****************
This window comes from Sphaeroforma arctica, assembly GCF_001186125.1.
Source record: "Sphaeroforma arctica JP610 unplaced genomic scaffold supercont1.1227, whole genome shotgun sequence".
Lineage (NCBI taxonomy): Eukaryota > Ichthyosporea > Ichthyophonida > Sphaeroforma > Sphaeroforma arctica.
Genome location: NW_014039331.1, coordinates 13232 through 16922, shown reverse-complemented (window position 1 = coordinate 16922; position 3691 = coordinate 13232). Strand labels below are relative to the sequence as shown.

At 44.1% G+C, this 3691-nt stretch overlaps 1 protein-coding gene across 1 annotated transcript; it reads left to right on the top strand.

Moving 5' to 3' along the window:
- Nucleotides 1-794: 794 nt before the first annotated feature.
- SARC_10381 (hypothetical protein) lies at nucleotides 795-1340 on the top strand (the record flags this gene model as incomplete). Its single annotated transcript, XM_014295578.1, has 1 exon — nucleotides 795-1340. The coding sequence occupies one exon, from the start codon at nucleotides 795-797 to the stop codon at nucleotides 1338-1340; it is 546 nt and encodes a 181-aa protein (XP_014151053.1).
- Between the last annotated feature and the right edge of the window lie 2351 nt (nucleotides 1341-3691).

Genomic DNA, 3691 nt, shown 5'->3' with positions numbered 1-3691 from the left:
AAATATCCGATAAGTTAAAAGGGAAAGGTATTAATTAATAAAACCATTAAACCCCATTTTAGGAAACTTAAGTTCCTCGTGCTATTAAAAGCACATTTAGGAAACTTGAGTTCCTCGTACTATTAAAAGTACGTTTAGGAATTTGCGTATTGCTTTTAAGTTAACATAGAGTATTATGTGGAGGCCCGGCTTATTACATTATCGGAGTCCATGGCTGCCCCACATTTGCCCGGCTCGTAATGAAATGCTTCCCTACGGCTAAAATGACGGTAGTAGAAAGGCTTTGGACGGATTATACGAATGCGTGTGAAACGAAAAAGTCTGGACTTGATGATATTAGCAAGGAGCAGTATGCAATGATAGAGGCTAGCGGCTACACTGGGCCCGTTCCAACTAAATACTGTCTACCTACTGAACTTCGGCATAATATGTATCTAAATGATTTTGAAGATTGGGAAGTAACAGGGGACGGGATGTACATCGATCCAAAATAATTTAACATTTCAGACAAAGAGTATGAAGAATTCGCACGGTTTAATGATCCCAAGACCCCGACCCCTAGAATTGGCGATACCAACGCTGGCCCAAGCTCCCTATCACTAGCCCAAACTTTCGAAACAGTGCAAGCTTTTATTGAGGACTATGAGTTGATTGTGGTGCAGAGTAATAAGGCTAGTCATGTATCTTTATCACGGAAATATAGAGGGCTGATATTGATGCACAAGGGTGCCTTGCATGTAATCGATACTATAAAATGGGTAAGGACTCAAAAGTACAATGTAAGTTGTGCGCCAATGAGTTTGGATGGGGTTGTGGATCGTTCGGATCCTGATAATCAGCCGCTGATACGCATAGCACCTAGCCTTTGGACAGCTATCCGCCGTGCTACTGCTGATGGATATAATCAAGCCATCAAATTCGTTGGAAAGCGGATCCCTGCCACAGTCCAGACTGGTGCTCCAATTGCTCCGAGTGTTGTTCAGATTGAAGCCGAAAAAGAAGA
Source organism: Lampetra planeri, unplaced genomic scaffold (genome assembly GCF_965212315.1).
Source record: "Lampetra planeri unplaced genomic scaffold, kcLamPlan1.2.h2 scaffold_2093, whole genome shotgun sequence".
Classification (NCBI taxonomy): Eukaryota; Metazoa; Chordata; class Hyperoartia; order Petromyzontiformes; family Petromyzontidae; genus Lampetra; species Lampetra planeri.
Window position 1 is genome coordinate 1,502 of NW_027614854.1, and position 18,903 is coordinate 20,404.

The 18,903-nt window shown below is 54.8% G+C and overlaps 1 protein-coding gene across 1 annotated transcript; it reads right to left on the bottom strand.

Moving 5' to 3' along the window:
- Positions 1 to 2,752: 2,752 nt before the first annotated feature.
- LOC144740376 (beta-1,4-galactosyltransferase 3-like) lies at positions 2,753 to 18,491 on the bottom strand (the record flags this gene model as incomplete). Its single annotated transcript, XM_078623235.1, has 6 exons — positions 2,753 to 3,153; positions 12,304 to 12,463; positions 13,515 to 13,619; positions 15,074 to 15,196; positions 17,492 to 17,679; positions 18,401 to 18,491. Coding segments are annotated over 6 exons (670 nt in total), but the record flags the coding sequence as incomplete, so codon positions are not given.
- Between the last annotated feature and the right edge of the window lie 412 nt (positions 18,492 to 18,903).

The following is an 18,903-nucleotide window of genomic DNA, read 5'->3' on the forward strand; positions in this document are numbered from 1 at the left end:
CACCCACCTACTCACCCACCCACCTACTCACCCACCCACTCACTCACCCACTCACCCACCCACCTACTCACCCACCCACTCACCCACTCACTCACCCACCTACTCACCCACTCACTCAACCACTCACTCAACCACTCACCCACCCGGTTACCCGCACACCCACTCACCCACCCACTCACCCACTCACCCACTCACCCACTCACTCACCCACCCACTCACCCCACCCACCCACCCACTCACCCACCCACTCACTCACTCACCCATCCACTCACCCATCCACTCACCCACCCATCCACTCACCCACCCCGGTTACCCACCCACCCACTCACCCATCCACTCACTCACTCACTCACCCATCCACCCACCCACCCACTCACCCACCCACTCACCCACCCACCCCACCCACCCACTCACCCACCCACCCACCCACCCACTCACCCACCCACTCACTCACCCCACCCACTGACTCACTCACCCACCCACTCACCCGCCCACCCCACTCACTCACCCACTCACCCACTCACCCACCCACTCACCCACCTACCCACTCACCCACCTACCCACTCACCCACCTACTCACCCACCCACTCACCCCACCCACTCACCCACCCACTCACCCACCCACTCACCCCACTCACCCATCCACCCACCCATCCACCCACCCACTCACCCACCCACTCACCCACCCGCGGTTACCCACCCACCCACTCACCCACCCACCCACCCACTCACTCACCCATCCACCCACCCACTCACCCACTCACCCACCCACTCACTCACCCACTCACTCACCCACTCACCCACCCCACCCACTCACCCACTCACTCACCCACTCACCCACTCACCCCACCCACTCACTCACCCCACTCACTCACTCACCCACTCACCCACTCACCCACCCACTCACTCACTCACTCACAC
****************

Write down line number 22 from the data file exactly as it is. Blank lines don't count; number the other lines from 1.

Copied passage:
CACCCACCTACTCACCCACCCACCTACTCACCCACCCACTCACTCACCCACTCACCCACCCACCTACTCACCCACCCACTCACCCACTCACTCACCCACCTACTCACCCACTCACTCAACCACTCACTCAACCACTCACCCACCCGGTTACCCGCACACCCACTCACCCACCCACTCACCCACTCACCCACTCACCCACTCACTCACCCACCCACTCACCCCACCCACCCACCCACTCACCCACCCACTCACTCACTCACCCATCCACTCACCCATCCACTCACCCACCCATCCACTCACCCACCCCGGTTACCCACCCACCCACTCACCCATCCACTCACTCACTCACTCACCCATCCACCCACCCACCCACTCACCCACCCACTCACCCACCCACCCCACCCACCCACTCACCCACCCACCCACCCACCCACTCACCCACCCACTCACTCACCCCACCCACTGACTCACTCACCCACCCACTCACCCGCCCACCCCACTCACTCACCCACTCACCCACTCACCCACCCACTCACCCACCTACCCACTCACCCACCTACCCACTCACCCACCTACTCACCCACCCACTCACCCCACCCACTCACCCACCCACTCACCCACCCACTCACCCCACTCACCCATCCACCCACCCATCCACCCACCCACTCACCCACCCACTCACCCACCCGCGGTTACCCACCCACCCACTCACCCACCCACCCACCCACTCACTCACCCATCCACCCACCCACTCACCCACTCACCCACCCACTCACTCACCCACTCACTCACCCACTCACCCACCCCACCCACTCACCCACTCACTCACCCACTCACCCACTCACCCCACCCACTCACTCACCCCACTCACTCACTCACCCACTCACCCACTCACCCACCCACTCACTCACTCACTCACAC